People choose to volunteer for a variety of reasons and causes, whether it’s identifying a real and urgent need in the community, a seasonal feeling of warmth for humankind or just wanting to do something to get out of the house.
The Covid-19 pandemic has brought all of those reasons into sharp focus. An estimated five million people are predicted to fall into poverty as a result, according to the latest figures from the Joseph Rowntree Foundation, including a million children. The Trussell Trust says 2,600 food parcels were provided to kids every day in the first six months of the pandemic. And homelessness charity Crisis estimates 200,000 households will be homeless this Christmas.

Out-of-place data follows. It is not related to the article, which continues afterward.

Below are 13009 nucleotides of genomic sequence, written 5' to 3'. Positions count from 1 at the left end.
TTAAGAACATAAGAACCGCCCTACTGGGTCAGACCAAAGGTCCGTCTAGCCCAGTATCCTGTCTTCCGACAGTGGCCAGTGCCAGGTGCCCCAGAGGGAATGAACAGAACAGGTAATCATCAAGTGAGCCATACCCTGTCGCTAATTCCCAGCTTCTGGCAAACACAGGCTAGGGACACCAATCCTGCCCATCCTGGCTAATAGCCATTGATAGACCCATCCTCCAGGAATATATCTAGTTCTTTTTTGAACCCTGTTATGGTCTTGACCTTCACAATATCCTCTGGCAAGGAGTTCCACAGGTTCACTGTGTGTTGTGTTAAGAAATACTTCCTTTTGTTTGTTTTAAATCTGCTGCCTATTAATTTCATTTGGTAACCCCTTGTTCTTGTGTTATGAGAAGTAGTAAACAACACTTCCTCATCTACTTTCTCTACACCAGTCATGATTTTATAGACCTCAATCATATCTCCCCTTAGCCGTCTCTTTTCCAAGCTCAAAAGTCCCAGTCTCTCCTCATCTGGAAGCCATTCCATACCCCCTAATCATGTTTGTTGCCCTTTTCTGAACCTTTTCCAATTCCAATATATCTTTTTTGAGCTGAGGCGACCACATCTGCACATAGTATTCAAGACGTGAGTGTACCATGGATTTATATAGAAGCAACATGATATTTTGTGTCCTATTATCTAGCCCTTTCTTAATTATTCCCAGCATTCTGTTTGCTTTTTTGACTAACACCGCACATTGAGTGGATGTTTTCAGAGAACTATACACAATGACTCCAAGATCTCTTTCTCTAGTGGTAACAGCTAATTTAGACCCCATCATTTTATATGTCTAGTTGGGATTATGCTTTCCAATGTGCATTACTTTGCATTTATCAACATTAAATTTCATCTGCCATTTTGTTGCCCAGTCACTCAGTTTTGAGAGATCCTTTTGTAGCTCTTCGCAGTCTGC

The need has inspired a wave of people-powered support, helping vulnerable members of society safely navigate an unprecedented situation.
From just £3 per week
For organisations like FareShare, which redistributes surplus food to frontline charities, demand for services has doubled in a year. They’re now distributing enough food across the UK for 2 million meals a week, with volunteers doing the lion’s share of the work.
“The range of volunteers we’ve seen are people who access food from charities we supply and want to give back, to furloughed executives who arrive in Porsches to help in the warehouse,” senior press officer Christie Garratt told The Big Issue. “The pandemic probably made people feel helpless, or not have much control – this lets people feel they are helping in some way.”
As a result, FareShare has seen a 33 per cent rise in regular volunteers, from 1,500 last year to just over 2,000 in 2020.